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    • S

      You hit the nail on the head inadvertently there. Women may be 68% of DWP, but DWP is one of the lower paying civil service departments. Yes, within each department, women and men at the same point on the pay scale for the grade receive the same amount...but the pay gap arises partly because certain departments are traditionally more female and recruit more women, and others are more traditionally male and recruit more men. Those that are more male dominated, are also better paid. From looking at job adverts recently, the starting salary for a HEO can vary by up to 12k!

      (That's to say nothing about there being proportionally fewer women in the higher grades and more in the lower grades; the tipping point in favour of men in my department comes at HEO level).

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  15. R

    So what is DWP doing about the under-representation of men in the Dept? I'd assume that, at the very least, any man wanting to join DWP would be able to apply for the Positive Action Pathway?

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  16. Alan

    Angus, the statistic that the average woman will earn earn over £300K less than their male colleagues over the course of their career should be taken in one hand with the career breaks the average woman takes to look after children which you mention (which is an attitude that is changing in that there are more stay at home fathers these days but it is still not the norm) and that the average woman will work 7% less hours than the average male each year. On questions of gender pay equality when you look beyond the headlines and see the reasons in most cases there is no inequality and a male making the same choices as a female, working the same hours and having the same career break will earn the same over the course of their career.

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  17. Emily Miles

    Thanks for this blog. I found the women's network in the Cabinet Office to be excellent - really glad you're doing more to nurture the networks.

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  18. Miss L

    Thank you for the interesting article Eleanor,

    As a young woman working within the Civil Service for 5 years now it is refreshing to see a positive change in attitudes surrounding the gender equality situation. I have personally been subjected to numerous disparaging comments throughout the years related to how I would be unable to progress through my career due to being female including the insistence that I stay at a lower grade for over 10 years until I would be considered for promotion. I had not experienced this attitude previously during my time in private industry. This negativity from my male counterparts only served to inspire me to work harder to achieve my career aspirations. Looking back, three years on, I now hold a position above my male counterparts and line managers who were so desperate to hold me back and have done this through hard work and determination which was awarded purely on merit. It is not right that females should have to deal with this discrimination in this organisation. However, I have come to the conclusion that it is the personality and level of small mindedness that determines how an individual acts regardless of gender and I have experienced a great deal of support and mentorship from male colleagues in recent years. Keep up the communications and discussions surrounding the issue it is essential that this issue continues to be highlighted.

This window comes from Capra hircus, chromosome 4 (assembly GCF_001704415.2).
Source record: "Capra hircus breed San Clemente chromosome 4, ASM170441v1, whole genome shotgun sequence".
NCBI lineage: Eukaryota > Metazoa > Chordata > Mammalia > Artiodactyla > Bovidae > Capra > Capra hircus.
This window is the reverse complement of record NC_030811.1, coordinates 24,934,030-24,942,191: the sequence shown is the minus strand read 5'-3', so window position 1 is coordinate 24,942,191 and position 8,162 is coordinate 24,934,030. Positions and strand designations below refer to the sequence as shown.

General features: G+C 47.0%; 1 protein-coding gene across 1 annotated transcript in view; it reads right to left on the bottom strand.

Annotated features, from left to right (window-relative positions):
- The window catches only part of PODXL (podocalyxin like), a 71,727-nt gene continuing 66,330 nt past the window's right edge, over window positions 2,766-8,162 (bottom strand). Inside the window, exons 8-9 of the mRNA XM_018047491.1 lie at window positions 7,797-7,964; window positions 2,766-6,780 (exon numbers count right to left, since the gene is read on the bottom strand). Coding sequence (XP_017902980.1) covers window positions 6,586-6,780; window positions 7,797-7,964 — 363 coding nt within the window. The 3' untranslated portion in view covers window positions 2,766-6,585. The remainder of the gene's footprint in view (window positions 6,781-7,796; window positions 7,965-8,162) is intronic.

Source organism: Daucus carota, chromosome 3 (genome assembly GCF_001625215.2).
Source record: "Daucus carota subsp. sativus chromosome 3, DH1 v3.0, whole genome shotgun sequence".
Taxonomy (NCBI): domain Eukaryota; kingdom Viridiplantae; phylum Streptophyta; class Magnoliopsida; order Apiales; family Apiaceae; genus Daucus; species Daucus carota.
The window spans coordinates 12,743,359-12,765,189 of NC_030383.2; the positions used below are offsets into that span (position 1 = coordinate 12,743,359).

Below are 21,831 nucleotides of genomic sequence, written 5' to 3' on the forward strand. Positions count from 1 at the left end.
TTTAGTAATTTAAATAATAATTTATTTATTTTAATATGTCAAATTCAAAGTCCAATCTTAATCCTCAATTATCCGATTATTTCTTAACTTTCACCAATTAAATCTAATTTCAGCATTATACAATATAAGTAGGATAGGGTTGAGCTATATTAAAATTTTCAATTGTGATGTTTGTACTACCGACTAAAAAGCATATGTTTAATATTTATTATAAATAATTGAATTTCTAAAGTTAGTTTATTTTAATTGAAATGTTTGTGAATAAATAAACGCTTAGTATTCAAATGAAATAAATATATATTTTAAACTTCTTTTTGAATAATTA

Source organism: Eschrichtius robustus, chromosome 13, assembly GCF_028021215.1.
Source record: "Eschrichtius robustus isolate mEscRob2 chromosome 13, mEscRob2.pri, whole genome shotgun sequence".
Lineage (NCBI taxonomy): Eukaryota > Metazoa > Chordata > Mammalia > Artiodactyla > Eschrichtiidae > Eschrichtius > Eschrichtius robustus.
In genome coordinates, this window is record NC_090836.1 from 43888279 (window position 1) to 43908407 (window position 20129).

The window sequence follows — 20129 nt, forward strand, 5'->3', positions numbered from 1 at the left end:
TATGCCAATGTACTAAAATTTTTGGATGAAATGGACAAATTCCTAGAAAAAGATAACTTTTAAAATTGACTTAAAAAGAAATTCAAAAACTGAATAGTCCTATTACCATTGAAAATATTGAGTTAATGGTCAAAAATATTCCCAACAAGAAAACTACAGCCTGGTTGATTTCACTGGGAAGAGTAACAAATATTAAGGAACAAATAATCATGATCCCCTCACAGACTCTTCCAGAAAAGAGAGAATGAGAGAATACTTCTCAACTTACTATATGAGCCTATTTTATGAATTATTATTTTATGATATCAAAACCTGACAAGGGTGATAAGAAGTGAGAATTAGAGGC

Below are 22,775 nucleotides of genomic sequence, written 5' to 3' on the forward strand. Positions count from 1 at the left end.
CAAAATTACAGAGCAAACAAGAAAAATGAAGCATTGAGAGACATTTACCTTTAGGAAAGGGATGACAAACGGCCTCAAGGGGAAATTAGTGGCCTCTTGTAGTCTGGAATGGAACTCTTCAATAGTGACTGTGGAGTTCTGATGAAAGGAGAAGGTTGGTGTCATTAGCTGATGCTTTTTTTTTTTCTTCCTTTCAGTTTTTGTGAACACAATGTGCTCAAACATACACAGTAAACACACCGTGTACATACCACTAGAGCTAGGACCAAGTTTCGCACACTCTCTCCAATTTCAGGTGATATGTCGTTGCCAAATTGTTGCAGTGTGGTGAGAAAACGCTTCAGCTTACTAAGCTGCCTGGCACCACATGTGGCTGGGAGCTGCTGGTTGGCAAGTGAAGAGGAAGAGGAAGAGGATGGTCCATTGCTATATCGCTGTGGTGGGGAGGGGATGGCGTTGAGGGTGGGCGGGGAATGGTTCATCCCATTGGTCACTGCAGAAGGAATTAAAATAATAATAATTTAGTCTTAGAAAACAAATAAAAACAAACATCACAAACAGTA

Thanks.

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  19. Frank

    If men account for only 32% of staff within DWP, does that mean they are treated as a minority group?

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  20. Richard Storey

    If you're after more relevant role models than a pop singer, that's perhaps more pertenant to a large corporate organisation, what about Alison Saunders, the DPP, to measure against, or say, Theresa May.

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  21. JSW

    I may not be the fault of today's straight white men, but it is the fault of those who came before them. As long as there is huge disparity in opportunity and pay for certain groups, I am proud to live in a country where we dare to try and address this. When we are all treated equally we can stop grouping people and all become humans.

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  22. Charles

    I am that 60 year old dad with two daughters one at University and one working.

    It is absolutely clear to me that the world of work has fundamentally changed beyond recognition in my mum's and my lifetimes.

    My mum went to university and was unable to graduate because the university she went to, did not offer degrees to women. She went on to teach and had to give up her job when she got married.

    My wife had to leave the WRAF to get married.

    My kids on the other hand can and do expect to hold their own against any man. They do and will take a 'female approach' to life, They have greater emotional sensitivities than any bloke, I have worked with, has been allowed. However that plays into a deeper understanding of the motives and relationships at work.